Accordingly, it is a primary object of this invention to provide a novel clamshell carton construction which can be easily made and conveniently closed or opened without encountering undesirable buckling or "oil canning" effects.

SUMMARY OF THE INVENTION

The above and other objects are realized in the clamshell carton of the present invention, wherein a knife cut is made along the hinge line or hinge score of the blank used to fabricate the clamshell carton. At the same time, a second knife cut is made adjacent the first knife cut in the back panel of the carton. The second knife cut is located either above or below the hinge line. Furthermore, the second cut is a continuous curve having a first end point located in the back panel and a second end point coextensive with the first cut. The second knife cut working in conjunction with the first knife cut along the hinge line have proven to lessen the aforediscussed buckling problem found in prior art clamshell containers.

As long as one knife cut lies along the hinge score line, the placement and shape of the second knife cut is not critical, and there can be many alternative arrangements within the scope of the present invention. For example, the second cut can be curved or zigzagged. The second cut can be partially parallel to the first cut. The second cut can be spaced at varying distances from the cut along the hinge line. The first and second cuts can have differing lengths. Combinations of such features may likewise be employed within the teachings and scope of the present invention.

In accordance with the present invention, a stress relief region is created by the adjacent knife cuts or the slot which virtually eliminates oil canning. The full nature of the invention will be understood from the accompanying drawings and the following description and claims.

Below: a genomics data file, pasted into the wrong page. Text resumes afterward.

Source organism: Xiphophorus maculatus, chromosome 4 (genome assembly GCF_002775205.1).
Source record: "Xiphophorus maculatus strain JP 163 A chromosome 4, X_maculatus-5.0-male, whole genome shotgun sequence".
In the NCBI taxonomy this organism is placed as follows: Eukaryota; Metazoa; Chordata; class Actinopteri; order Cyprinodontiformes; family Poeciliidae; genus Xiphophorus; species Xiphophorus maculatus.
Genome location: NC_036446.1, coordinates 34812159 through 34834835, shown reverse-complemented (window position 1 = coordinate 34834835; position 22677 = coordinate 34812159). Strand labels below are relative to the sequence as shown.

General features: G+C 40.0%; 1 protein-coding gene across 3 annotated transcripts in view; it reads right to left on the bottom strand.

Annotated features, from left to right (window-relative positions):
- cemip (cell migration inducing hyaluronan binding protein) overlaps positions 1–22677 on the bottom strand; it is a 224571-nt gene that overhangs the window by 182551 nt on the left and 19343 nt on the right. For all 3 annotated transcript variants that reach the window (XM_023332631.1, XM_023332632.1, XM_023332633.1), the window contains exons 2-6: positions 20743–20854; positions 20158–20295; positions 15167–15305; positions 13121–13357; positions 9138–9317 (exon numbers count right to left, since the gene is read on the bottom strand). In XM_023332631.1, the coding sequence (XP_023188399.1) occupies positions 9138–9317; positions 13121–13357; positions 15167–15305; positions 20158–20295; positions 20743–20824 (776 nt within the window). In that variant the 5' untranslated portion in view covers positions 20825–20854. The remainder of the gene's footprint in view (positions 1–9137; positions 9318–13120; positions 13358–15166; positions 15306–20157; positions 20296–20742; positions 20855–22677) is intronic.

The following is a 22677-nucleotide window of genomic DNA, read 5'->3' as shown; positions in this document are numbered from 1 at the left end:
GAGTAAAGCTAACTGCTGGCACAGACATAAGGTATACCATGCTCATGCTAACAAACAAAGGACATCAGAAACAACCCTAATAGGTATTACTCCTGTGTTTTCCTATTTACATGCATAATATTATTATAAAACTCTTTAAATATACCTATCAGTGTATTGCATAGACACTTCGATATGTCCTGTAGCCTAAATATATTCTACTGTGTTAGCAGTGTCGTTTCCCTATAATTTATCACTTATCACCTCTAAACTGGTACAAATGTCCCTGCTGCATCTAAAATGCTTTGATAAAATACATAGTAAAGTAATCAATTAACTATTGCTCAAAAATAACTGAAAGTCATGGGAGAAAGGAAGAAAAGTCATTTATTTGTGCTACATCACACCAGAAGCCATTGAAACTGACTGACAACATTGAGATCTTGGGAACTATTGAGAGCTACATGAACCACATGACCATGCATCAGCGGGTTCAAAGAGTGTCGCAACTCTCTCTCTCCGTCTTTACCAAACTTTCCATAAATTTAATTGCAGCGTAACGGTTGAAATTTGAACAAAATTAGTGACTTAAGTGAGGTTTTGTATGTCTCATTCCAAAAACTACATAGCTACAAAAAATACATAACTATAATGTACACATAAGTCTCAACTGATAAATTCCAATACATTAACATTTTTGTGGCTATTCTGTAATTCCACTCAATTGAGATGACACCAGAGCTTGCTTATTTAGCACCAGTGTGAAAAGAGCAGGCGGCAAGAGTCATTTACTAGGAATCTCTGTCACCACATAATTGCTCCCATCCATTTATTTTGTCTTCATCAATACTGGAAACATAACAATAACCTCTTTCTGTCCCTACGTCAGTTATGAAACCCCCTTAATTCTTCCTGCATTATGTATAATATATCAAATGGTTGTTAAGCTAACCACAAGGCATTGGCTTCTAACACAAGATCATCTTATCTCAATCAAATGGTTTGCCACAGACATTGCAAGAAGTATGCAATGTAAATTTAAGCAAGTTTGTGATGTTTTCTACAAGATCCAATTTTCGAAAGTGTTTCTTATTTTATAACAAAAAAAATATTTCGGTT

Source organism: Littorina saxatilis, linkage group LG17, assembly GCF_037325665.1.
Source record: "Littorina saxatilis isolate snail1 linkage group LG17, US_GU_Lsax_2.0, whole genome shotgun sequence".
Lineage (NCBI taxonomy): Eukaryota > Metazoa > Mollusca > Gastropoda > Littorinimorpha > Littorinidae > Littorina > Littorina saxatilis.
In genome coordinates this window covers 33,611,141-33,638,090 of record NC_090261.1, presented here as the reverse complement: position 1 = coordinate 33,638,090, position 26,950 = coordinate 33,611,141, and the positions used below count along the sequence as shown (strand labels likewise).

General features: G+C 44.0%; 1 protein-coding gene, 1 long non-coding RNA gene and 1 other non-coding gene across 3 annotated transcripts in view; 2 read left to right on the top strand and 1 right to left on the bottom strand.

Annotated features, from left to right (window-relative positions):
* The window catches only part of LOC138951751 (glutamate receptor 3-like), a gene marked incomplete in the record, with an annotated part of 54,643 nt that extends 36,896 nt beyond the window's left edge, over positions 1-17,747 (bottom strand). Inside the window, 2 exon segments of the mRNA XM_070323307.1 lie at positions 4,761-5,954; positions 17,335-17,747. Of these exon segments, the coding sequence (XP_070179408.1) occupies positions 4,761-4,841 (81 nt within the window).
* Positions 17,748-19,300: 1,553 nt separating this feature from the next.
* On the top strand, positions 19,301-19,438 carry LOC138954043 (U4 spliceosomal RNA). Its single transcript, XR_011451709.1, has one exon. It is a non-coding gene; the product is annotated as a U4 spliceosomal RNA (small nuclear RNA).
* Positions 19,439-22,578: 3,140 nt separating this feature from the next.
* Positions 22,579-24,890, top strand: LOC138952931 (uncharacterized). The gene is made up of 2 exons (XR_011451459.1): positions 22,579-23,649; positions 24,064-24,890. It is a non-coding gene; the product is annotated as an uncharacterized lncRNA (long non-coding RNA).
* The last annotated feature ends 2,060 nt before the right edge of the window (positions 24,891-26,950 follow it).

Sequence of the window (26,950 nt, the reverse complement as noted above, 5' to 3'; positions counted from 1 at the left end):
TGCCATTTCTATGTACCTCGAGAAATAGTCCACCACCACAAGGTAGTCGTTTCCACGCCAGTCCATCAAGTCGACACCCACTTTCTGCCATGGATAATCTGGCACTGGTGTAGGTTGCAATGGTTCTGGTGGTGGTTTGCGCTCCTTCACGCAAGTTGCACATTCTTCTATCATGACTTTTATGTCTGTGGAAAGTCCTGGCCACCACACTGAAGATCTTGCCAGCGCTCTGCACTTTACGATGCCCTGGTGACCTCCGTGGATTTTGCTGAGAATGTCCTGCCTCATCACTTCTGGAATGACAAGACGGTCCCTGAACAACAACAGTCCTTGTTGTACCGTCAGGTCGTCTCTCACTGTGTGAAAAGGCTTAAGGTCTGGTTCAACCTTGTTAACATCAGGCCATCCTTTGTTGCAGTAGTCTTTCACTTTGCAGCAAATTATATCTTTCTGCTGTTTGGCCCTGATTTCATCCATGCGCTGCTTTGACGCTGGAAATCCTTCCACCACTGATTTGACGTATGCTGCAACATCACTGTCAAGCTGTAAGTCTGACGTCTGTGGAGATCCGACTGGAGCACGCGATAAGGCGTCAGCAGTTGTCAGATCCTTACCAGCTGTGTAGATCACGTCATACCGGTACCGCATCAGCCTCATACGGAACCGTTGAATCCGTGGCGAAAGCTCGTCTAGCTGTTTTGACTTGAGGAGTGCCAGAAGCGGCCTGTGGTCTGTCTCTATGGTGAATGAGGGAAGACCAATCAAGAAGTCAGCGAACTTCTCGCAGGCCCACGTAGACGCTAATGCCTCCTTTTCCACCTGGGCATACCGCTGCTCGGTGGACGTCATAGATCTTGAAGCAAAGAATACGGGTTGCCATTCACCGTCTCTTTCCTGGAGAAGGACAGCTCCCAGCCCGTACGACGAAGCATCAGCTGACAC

BRIEF DESCRIPTION OF THE DRAWINGS

FIG. 1 is a perspective view of a prior art clamshell type carton, and shows buckling in the back panel upon opening.

FIG. 2 is a cross-sectional view taken along line 2--2 of FIG. 1.

FIG. 3 is a cross-sectional view taken along line 3--3 of FIG. 1

FIG. 4 is a perspective view of an improved clamshell type carton, made according to the present invention, and featuring parallel knife cuts in the back panel, one on the hinge score line.

FIG. 5 is a cross-sectional view taken along line 5--5 of FIG. 4.

FIG. 6 is a rear elevation view of the improved clamshell type carton shown in FIG. 4.

FIGS. 7-10 are views of the back panel of the improved clamshell type carton, made according to the present invention, showing other arrangements of cuts which contribute to buckle free opening.

FIG. 11 is a perspective view of a vented prior art clamshell type carton, and shows buckling in the back panel upon opening.

FIG. 12 is a cross-sectional view taken along line 12-12 of FIG. 11.

FIG. 13 is a cross-sectional view taken along line 13-13 of FIG. 11.

FIG. 14 is a perspective view of an improved, vented clamshell type carton, made according to the present invention, and featuring a slot cut out of the back panel and interrupting the hinge score line.

FIG. 15 is a cross-sectional view taken along line 15--15 of FIG. 14.

FIGS. 16-24 are views of the back panel of the improved clamshell type carton, made according to the present invention, showing other configurations which contribute to buckle free opening and closing.

DETAILED DESCRIPTION OF THE PREFERRED EMBODIMENT